Tag Archives: cells

Chapter 27/28: Six Universal Principles of Redox Reactions

Redox can be a confusing topic for VCE Chemistry students. It’s also taught right at the end of the year, when students are tired and some teachers are rushing their lessons so they can finish the course before the end of Term 3. Student motivation levels are at their lowest time of the year, which means that students often finish the course with an incomplete understanding of Redox.

Fortunately, there are six universal principles that are always true in Redox no matter what type of cell is being studied.

First, here’s a reminder of the types of cells you need to have studied in this course.

Galvanic Cells

  • Primary (can’t be recharged)
  • Secondary (can be recharged)
  • Fuel Cells (reactants are supplied continuously)

Electrolytic Cells

  • Electroplating Cells (no overall reaction)
  • Electrolytic Cells (non-spontaneous reaction)
  • Commercial Cells (usually molten electrolytes)
  • Recharge reaction of a secondary cell (non-spontaneous)

Now, here are the six universal Redox principles.

1. The strongest oxidant at the cathode reacts with the strongest reductant at the anode (SOC SRA)

To predict which species will react with each other, circle all the species present at the cathode on the electrochemical series. The highest species on the left will always react. Now, circle all the species present at the anode… the lowest species on the right will react.

2. The half-reaction with the highest E° value is always positive

In all cells, the half-equation with the highest electrode potential (also called ‘reduction potential’ or E° value) always occurs at the positive electrode. Similarly, the half-equation with the lowest electrode potential (E°) will always occurs at the negative electrode.


Oxidation is loss of electrons. Reduction is gain of electrons.


Anode reaction (oxidation reaction) is whichever reaction is happening to the left in the electrochemical series.

Cathode reaction (reduction reaction) is whichever reaction is happening to the right in the electrochemical series.

5. Electrons always flow in this order (RACO)

Reductant → anode → cathode → oxidant

6. In the internal circuit, cations always flow to the cathode, and anions always flow to the anode.

The internal circuit might be an electrolyte or a salt bridge that contains soluble weak oxidants and reductants such as KNO3(aq) (potassium nitrate). Either way:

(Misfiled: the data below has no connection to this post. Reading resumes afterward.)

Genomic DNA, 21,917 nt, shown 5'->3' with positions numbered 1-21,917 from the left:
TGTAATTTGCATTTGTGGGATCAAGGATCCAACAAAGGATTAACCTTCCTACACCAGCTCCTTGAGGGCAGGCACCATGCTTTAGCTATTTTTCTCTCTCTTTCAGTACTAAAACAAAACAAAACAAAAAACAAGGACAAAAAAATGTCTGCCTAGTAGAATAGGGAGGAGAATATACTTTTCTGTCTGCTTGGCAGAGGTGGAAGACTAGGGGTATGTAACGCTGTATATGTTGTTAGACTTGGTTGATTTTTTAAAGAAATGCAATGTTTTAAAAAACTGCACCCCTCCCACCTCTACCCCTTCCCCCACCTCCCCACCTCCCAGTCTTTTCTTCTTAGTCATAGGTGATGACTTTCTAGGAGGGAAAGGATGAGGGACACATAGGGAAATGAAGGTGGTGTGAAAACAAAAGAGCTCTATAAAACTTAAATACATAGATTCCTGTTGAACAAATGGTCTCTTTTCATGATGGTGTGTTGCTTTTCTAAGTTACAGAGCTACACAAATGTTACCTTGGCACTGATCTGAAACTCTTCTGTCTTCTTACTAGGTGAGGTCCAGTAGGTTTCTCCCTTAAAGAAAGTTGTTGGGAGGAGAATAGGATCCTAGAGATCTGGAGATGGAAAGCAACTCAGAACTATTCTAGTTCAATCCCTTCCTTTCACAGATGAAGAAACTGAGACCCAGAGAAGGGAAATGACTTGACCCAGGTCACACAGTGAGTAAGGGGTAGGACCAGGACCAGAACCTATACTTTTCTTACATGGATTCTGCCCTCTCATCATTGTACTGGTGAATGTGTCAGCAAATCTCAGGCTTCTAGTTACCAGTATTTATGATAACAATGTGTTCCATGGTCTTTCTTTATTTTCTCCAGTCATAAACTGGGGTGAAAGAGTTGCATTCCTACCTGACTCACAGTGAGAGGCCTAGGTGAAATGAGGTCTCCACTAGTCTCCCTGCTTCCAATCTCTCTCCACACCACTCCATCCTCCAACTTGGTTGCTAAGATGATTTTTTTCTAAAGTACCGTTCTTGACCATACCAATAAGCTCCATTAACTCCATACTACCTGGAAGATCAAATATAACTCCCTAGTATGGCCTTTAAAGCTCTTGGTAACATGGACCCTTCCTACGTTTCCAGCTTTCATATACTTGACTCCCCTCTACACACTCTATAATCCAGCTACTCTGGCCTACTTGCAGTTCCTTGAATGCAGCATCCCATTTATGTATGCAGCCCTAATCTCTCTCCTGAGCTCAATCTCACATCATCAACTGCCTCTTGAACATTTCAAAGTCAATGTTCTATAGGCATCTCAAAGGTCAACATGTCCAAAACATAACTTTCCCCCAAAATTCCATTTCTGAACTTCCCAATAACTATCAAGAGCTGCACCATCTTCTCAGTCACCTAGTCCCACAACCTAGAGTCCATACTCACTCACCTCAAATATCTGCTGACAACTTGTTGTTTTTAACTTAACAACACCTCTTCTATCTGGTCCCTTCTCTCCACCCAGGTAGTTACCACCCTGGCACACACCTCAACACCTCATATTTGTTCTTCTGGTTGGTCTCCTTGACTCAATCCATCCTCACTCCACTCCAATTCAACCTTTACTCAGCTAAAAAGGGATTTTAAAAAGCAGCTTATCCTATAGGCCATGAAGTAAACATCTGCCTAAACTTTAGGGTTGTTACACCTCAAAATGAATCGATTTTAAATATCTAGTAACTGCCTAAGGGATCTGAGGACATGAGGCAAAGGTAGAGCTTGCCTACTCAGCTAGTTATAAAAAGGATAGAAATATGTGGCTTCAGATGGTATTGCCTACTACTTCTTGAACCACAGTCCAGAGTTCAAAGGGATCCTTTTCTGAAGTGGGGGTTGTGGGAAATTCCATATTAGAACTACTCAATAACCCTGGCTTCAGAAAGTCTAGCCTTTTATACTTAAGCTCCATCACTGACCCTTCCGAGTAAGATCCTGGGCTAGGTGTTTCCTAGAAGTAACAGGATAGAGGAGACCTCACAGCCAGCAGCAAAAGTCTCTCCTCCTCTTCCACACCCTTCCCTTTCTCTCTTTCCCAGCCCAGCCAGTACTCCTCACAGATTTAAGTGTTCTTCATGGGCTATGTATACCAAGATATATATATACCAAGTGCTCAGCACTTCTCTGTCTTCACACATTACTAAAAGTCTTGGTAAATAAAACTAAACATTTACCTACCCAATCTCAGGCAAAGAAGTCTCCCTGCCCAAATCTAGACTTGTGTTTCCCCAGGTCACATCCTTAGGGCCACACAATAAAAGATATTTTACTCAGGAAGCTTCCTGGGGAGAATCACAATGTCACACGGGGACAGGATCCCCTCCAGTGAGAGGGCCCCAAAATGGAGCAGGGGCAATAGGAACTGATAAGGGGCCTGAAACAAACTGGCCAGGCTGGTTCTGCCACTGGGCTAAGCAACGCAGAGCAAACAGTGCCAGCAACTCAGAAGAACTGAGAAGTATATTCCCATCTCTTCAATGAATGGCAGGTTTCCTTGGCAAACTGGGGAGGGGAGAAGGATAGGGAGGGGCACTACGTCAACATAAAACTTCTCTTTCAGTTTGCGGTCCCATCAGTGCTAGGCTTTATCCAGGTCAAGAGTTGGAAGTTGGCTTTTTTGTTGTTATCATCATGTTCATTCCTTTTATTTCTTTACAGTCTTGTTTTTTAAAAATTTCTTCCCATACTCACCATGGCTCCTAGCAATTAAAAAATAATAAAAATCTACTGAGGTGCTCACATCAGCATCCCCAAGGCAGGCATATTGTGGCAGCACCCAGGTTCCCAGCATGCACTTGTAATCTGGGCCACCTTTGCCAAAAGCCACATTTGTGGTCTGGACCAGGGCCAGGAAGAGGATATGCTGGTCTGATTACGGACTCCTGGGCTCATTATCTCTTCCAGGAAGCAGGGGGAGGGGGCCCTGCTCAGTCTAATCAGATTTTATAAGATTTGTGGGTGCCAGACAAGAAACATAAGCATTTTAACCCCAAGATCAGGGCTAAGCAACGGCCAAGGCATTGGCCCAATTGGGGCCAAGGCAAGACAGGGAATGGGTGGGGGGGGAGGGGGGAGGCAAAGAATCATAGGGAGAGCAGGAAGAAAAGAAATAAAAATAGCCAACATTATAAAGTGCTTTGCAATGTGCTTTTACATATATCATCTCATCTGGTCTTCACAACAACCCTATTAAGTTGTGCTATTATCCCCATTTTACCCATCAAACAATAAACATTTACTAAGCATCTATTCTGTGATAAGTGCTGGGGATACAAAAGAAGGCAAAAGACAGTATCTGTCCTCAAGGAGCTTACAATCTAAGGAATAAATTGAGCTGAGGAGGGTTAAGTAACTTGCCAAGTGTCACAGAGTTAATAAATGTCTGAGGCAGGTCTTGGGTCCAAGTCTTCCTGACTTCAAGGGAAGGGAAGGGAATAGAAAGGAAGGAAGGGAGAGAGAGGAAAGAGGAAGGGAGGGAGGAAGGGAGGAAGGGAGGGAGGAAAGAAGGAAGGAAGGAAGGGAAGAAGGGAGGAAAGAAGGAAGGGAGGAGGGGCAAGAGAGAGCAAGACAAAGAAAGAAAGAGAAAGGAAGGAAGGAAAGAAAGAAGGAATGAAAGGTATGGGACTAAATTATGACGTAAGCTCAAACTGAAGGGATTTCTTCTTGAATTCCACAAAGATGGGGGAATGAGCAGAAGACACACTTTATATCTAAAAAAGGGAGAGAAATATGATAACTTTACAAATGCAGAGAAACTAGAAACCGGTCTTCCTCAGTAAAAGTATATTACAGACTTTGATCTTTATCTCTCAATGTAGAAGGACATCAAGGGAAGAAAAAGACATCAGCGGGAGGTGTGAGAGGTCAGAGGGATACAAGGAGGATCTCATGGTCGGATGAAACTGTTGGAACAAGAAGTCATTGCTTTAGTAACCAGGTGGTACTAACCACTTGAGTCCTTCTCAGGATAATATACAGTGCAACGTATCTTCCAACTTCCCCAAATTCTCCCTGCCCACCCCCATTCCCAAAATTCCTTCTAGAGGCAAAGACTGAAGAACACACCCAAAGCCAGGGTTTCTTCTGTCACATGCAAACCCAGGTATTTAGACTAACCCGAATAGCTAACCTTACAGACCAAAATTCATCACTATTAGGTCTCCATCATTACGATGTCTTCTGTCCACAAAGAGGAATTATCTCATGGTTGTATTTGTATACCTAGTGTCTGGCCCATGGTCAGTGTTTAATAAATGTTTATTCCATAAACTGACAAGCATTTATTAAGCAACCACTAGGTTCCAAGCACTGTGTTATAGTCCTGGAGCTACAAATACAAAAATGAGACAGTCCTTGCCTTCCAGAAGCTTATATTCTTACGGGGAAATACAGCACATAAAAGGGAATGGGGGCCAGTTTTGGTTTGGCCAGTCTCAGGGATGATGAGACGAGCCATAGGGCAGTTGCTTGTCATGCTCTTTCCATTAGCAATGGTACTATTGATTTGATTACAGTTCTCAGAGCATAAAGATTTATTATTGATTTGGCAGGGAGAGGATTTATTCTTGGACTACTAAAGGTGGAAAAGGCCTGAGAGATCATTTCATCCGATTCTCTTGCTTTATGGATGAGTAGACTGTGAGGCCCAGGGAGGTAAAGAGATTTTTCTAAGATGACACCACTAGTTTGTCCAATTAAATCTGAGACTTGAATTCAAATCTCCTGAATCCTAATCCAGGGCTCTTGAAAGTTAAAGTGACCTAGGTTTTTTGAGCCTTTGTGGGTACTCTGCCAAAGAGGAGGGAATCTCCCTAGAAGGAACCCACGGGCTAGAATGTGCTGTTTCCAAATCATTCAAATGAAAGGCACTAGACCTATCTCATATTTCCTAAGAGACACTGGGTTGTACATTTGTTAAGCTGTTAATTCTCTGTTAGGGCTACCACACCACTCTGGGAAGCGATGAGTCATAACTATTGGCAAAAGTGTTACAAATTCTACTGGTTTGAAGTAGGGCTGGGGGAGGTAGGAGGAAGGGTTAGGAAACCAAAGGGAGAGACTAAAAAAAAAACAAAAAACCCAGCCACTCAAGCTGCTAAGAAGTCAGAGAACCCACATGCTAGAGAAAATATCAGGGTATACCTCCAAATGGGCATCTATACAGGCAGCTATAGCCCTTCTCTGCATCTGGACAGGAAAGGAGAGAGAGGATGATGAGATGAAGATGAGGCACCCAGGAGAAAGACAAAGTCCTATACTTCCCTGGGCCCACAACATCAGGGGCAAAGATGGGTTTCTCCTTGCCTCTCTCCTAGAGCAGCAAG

• cations always flow to the cathode; and
  • anions always flow to the anode.

Keep practicing redox questions by completing past papers, Checkpoints and Lisachem questions. If you need more help, contact me via the Get a Tutor button in the site’s menu bar. Students learn much faster with a tutor than on their own.

For more Study Tools for Year 12 students, click here.

Image courtesy of Annenberg Learner

Book: Molecular Biology of the Cell (Alberts’)

Molecular Biology of the Cell
Each edition changes colour. Fifth edition is red. Fourth edition is grey.

The KitchenAid of biology. All other biology textbooks are just accessories.
1392 pages, ★★★★★

Molecular Biology of the Cell, or “Alberts'”, as it’s known colloquially, is the cornerstone of a university education in biology. All biology undergraduates will have seen it, most of them will buy it, yet none of them will actually read it. They should.

Alberts’ details every aspect of cell biology, and delves deeply into physiology, neurology and pharmacology as well—rendering some undergraduate textbooks in those fields redundant.

Illustrations are crisp, clear and never excessive. Colour is used for clarity but not for aesthetics. The text is prose-heavy and reads like a story so it can be read cover-to-cover quite comfortably (albeit slowly). And that’s exactly what students should do.

Many students will use Alberts when they need to learn about something quickly, such as, “what shape is a mitochondria?”, “what does kinesin do?”, or “in what order does the electron transfer chain take place?” If you haven’t read this book from cover-to-cover already, then finding those answers is going to take much longer than you think. Alberts is not a reference book—it’s a comprehensive background story. Quick answers can be found on Google, but genuine understanding comes from a cover-to-cover reading of Alberts. ★★★★★